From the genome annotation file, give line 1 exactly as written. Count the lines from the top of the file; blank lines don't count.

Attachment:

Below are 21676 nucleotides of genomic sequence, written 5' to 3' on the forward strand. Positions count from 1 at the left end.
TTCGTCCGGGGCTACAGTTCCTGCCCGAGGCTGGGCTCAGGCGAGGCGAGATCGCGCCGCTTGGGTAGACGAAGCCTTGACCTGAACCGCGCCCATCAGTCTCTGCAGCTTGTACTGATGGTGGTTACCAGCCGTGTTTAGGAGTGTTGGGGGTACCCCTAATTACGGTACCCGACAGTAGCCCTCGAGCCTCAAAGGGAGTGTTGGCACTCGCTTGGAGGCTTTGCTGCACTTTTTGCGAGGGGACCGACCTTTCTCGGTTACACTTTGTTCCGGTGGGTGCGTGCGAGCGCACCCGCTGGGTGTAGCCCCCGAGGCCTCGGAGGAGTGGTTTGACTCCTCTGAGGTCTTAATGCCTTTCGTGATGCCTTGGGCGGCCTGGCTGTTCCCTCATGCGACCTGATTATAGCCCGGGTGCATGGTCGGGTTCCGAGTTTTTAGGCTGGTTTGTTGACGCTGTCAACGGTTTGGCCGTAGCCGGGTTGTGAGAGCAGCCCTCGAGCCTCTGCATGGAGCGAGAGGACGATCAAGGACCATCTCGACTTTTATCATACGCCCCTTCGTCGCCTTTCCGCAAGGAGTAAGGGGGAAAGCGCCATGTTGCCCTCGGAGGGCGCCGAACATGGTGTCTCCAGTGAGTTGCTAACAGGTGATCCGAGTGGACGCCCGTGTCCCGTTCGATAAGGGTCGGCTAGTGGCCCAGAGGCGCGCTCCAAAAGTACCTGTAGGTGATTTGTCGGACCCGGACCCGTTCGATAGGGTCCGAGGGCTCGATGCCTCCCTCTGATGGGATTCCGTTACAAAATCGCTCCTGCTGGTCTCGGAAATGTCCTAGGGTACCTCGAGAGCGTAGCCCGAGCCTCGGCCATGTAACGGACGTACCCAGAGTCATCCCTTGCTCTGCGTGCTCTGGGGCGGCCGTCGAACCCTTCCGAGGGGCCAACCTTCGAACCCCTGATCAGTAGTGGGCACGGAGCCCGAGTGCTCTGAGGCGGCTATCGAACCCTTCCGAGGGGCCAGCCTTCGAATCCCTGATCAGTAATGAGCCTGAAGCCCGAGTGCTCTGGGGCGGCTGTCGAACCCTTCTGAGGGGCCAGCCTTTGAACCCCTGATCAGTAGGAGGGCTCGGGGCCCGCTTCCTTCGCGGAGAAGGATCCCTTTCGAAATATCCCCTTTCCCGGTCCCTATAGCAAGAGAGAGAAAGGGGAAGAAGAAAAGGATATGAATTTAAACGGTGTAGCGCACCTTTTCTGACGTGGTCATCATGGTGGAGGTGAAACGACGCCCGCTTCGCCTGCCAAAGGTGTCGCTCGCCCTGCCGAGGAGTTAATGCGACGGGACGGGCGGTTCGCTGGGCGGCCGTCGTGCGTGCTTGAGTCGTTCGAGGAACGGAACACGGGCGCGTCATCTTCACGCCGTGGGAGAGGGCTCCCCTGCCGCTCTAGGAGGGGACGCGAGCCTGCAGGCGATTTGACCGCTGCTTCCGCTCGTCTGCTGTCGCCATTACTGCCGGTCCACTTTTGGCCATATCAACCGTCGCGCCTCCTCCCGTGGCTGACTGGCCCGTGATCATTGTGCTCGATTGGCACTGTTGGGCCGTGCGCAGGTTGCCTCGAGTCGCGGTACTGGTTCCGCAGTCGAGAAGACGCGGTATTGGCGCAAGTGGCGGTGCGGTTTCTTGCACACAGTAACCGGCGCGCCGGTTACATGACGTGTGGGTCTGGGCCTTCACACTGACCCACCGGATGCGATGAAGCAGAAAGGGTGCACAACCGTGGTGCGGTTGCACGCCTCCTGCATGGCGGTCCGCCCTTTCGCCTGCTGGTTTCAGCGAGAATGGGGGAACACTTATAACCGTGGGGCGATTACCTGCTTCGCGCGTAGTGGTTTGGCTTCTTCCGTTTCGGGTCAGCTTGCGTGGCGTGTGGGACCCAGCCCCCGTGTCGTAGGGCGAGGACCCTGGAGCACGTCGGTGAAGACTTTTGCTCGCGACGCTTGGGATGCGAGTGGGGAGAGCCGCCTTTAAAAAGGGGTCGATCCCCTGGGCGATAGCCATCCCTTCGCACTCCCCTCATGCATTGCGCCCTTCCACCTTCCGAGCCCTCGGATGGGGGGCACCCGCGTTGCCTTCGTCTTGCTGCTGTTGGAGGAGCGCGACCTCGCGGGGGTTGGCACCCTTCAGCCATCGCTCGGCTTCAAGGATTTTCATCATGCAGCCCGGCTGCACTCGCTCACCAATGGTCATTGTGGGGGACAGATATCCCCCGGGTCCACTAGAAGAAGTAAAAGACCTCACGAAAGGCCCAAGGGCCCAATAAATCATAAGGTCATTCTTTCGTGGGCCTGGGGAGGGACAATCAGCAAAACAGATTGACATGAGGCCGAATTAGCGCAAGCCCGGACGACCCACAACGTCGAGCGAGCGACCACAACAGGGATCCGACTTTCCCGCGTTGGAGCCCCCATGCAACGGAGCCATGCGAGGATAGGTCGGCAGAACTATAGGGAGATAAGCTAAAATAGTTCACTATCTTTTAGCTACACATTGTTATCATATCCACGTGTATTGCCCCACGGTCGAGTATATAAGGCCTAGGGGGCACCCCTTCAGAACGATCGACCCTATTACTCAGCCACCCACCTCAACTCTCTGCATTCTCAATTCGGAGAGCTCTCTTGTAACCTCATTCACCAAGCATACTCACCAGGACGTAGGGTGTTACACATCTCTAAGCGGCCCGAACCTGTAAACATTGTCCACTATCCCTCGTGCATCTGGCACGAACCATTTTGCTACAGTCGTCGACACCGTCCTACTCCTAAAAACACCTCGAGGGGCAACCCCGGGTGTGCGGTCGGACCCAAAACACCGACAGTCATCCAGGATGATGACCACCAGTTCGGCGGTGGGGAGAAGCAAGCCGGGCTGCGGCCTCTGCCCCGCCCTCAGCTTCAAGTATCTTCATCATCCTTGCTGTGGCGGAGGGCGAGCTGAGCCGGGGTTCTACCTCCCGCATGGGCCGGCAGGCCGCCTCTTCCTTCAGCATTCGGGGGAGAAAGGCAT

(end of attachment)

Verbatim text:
Below are 21676 nucleotides of genomic sequence, written 5' to 3' on the forward strand. Positions count from 1 at the left end.